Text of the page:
Every fortnight-(ish) we sift through all the dozens of crowdfunding communications we receive here at BF every week to bring you a handful of the more intriguing, exciting, experimental and daring uses of the form that we spot, along with some interesting campaigns we’ve found ourselves. These are comics that both fit the Broken Frontier coverage ethos and that we think deserve your support and backing!
A Dark Forest #5 by Kate-mia White
The who and what: The fifth issue of Kate-mia White’s dark fantasy tale of two young sisters set in the rural 19th century town of Blackwood. Sibling suspicions, nocturnal rituals, feral transformations and talking crows have all added to the suspense in this slowly building and elaborately illustrated tale.
What’s on offer: Apart from the latest chapter of White’s brooding supernatural mystery there’s also an opportunity to catch up with every issue to date as one of the reward tiers plus the usual offers of additional prints and illustrations.
Why you should back it: Kate-mia White is one of our 2017 ‘Six Small Press Creators to Watch‘ so that’s a strong place to start in terms of recommendations and A Dark Forest has also been reviewed twice on the site in the past (#1 here and #2-4 here). In my most recent BF review I said of the book that “in terms of pure, intricate craft it is absolutely mesmerising in its gothic detail. Its taut, unsettling imagery on those deep black backgrounds adding to the bleakly ominous atmosphere that permeates every panel of the book.” With the best part of three weeks to go White’s latest Kickstarter campaign is already nearly three times its initial target. That in itself speaks volumes.
– Andy Oliver
Bi the Way
The who and what: Team Girl Comic contributor MJ Wallace’s autobiographical account of how, in her mid-twenties, she realised she was bisexual and how her life changed thereafter.
What’s on offer: There are various bundles that include sticker sets and copies of Wallace’s previous autobiographical comic Rollerskates and Breakfast Dates (reviewed here at BF). There’s also an upper tier offer of a digital portrait for use as an avatar.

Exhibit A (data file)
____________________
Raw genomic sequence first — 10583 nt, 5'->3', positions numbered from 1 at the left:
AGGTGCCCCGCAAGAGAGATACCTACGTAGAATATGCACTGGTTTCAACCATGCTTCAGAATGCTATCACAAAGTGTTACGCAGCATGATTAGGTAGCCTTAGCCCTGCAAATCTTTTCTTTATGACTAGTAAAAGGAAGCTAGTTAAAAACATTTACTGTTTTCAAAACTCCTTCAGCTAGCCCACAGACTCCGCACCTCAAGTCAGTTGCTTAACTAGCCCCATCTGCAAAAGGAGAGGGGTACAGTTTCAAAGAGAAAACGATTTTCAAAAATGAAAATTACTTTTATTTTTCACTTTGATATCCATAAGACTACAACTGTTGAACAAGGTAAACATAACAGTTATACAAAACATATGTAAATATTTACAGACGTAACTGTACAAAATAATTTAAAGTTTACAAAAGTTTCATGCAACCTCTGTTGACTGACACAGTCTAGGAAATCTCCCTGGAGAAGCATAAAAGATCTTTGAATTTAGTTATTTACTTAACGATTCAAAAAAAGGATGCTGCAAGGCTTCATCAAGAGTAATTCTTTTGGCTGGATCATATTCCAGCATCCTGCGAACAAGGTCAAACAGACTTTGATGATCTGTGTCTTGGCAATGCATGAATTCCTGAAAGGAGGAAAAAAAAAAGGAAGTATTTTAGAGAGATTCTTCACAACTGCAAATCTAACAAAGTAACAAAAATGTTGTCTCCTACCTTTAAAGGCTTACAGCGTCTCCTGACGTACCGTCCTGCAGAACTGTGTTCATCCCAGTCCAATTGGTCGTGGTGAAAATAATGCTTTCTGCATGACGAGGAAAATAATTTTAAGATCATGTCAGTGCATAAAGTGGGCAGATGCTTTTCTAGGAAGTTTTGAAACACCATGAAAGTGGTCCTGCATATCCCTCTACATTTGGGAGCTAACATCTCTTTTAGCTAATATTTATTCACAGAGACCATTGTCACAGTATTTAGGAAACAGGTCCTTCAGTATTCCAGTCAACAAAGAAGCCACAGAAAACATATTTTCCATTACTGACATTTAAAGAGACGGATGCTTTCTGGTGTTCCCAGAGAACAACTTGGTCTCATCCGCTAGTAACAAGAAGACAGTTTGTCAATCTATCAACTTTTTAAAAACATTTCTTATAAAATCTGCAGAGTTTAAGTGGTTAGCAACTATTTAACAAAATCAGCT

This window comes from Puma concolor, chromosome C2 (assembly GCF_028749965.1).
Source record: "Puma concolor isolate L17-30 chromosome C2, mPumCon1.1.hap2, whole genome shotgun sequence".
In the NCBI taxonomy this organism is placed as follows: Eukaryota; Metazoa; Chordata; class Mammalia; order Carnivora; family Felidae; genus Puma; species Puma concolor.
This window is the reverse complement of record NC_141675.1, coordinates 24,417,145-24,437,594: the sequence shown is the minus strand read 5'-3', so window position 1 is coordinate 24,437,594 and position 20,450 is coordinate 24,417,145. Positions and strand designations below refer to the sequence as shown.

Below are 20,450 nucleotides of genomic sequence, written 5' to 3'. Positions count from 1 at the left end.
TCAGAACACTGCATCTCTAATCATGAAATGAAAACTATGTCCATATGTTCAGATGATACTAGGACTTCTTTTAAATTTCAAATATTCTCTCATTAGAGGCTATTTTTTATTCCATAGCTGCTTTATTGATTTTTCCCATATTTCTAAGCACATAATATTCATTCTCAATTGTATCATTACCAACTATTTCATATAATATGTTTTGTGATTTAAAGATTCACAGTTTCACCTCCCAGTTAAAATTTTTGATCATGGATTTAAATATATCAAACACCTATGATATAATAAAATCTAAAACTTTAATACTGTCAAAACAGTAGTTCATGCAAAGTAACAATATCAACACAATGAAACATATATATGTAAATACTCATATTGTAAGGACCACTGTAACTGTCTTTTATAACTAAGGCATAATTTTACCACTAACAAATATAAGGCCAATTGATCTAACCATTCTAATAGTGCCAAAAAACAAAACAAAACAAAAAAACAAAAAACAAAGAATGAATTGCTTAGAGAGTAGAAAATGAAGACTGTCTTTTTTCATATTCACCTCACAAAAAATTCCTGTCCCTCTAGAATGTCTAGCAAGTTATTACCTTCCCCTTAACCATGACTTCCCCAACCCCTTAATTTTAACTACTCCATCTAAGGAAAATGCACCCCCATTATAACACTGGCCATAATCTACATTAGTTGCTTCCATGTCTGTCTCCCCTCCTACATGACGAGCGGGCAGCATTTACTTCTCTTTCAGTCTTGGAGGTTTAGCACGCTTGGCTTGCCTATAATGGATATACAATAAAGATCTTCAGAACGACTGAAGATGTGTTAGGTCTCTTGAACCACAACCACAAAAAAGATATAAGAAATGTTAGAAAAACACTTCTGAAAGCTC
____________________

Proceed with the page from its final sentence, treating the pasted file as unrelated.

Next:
Why you should back it: MJ Wallace has been published in both Team Girl Comic and in Avery Hill Publishing’s first volume of anthology series Reads. Her work has a vitally honest yet accessible quality to it with a gentle and good-natured humorous edge. Bi the Way looks set to be the most personal project to date from a true stalwart of the UK small press scene.
– Andy Oliver
As the Crow Flies
The who and what: A collection of Melanie Gillman’s webcomic following a queer black 13-year-old as she experiences life at a Christian summer camp for (otherwise all-white) teenage girls and quickly begins to question the religious dogma and traditions that surround her.
What’s on offer: There are the standard mix of e-book and bookplate editions as well as original art. But the top end of the pledging scale there’s the chance to have Gillman lead a workshop or speak at a location of your choice.
Why you should back it: On an obvious level you get the first volume of an Eisner and Ignatz Award-nominated comic in a handsome print edition. But, as the campaign video notes, from a wider perspective you’re supporting the publication and distribution of the book in libraries, stores and schools and giving the young people who will relate to the story’s protagonists an opportunity to read about characters that truly speak to them. That’s more than enough reason alone to give this one your backing.
– Andy Oliver
Kilgore Books Spring 2017 Line
The who and what: The latest collection from the US micropublisher including Glynnis Fawkes’s observations on parenting in Reign of Crumbs; Lauren Barnett’s humorous Unicorns of Planet Earth; Noah Van Sciver’s sketchbook comic Slow Graffiti #3; the latest Kilgore Quarterly anthology featuring Summer Pierre, Tim Lane, Joseph Remnant, Leslie Stein and Sam Spina; and reprints of Noah Van Sciver’s My Hot Date and Blammo #9.
What’s on offer: There are all manner of combinations of the various titles involved for those who want to pick and mix plus extras like shirts, original art and small print-run collectables.
Why you should back it: Some great names from the indie and alt scenes converge from a micropublisher with a recognised rep for championing top small press talent! Outfits like Kilgore provide the most vital support for creative voices who could otherwise get lost in the shuffle. Help them to keep helping grassroots practitioners make the next step up.
– Andy Oliver